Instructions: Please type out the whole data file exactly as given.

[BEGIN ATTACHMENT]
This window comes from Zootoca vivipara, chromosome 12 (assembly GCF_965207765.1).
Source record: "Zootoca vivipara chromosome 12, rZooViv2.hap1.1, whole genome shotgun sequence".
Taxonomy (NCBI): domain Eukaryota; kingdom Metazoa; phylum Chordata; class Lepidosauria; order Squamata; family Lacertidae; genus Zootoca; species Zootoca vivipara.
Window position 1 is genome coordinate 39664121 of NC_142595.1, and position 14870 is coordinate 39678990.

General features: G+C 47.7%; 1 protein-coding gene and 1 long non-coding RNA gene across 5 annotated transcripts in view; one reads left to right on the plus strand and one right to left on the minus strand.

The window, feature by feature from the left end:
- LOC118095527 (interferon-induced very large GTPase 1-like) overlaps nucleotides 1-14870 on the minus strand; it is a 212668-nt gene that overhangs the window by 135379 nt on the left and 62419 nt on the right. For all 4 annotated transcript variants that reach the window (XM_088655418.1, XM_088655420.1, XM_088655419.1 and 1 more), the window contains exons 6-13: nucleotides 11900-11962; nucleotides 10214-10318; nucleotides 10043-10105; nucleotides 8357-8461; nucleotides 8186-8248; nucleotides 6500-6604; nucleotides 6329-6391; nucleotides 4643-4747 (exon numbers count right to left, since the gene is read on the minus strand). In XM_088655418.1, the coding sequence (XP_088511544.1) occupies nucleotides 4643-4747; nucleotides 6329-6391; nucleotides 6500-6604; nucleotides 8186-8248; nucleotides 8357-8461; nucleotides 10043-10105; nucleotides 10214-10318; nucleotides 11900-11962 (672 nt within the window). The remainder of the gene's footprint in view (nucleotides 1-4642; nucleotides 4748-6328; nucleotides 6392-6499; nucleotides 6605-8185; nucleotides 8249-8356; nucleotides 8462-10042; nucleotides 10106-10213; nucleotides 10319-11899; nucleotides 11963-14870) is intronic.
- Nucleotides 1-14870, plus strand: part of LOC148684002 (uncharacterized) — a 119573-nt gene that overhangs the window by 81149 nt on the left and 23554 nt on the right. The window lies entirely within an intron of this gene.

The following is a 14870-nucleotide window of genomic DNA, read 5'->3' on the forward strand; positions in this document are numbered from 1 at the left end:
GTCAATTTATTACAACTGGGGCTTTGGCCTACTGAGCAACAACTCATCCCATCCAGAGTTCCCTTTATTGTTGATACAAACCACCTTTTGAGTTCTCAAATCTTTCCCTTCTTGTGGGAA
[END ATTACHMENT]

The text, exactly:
This window comes from Zootoca vivipara, chromosome 12 (assembly GCF_965207765.1).
Source record: "Zootoca vivipara chromosome 12, rZooViv2.hap1.1, whole genome shotgun sequence".
Taxonomy (NCBI): domain Eukaryota; kingdom Metazoa; phylum Chordata; class Lepidosauria; order Squamata; family Lacertidae; genus Zootoca; species Zootoca vivipara.
Window position 1 is genome coordinate 39664121 of NC_142595.1, and position 14870 is coordinate 39678990.

General features: G+C 47.7%; 1 protein-coding gene and 1 long non-coding RNA gene across 5 annotated transcripts in view; one reads left to right on the plus strand and one right to left on the minus strand.

The window, feature by feature from the left end:
- LOC118095527 (interferon-induced very large GTPase 1-like) overlaps nucleotides 1-14870 on the minus strand; it is a 212668-nt gene that overhangs the window by 135379 nt on the left and 62419 nt on the right. For all 4 annotated transcript variants that reach the window (XM_088655418.1, XM_088655420.1, XM_088655419.1 and 1 more), the window contains exons 6-13: nucleotides 11900-11962; nucleotides 10214-10318; nucleotides 10043-10105; nucleotides 8357-8461; nucleotides 8186-8248; nucleotides 6500-6604; nucleotides 6329-6391; nucleotides 4643-4747 (exon numbers count right to left, since the gene is read on the minus strand). In XM_088655418.1, the coding sequence (XP_088511544.1) occupies nucleotides 4643-4747; nucleotides 6329-6391; nucleotides 6500-6604; nucleotides 8186-8248; nucleotides 8357-8461; nucleotides 10043-10105; nucleotides 10214-10318; nucleotides 11900-11962 (672 nt within the window). The remainder of the gene's footprint in view (nucleotides 1-4642; nucleotides 4748-6328; nucleotides 6392-6499; nucleotides 6605-8185; nucleotides 8249-8356; nucleotides 8462-10042; nucleotides 10106-10213; nucleotides 10319-11899; nucleotides 11963-14870) is intronic.
- Nucleotides 1-14870, plus strand: part of LOC148684002 (uncharacterized) — a 119573-nt gene that overhangs the window by 81149 nt on the left and 23554 nt on the right. The window lies entirely within an intron of this gene.

The following is a 14870-nucleotide window of genomic DNA, read 5'->3' on the forward strand; positions in this document are numbered from 1 at the left end:
GTCAATTTATTACAACTGGGGCTTTGGCCTACTGAGCAACAACTCATCCCATCCAGAGTTCCCTTTATTGTTGATACAAACCACCTTTTGAGTTCTCAAATCTTTCCCTTCTTGTGGGAA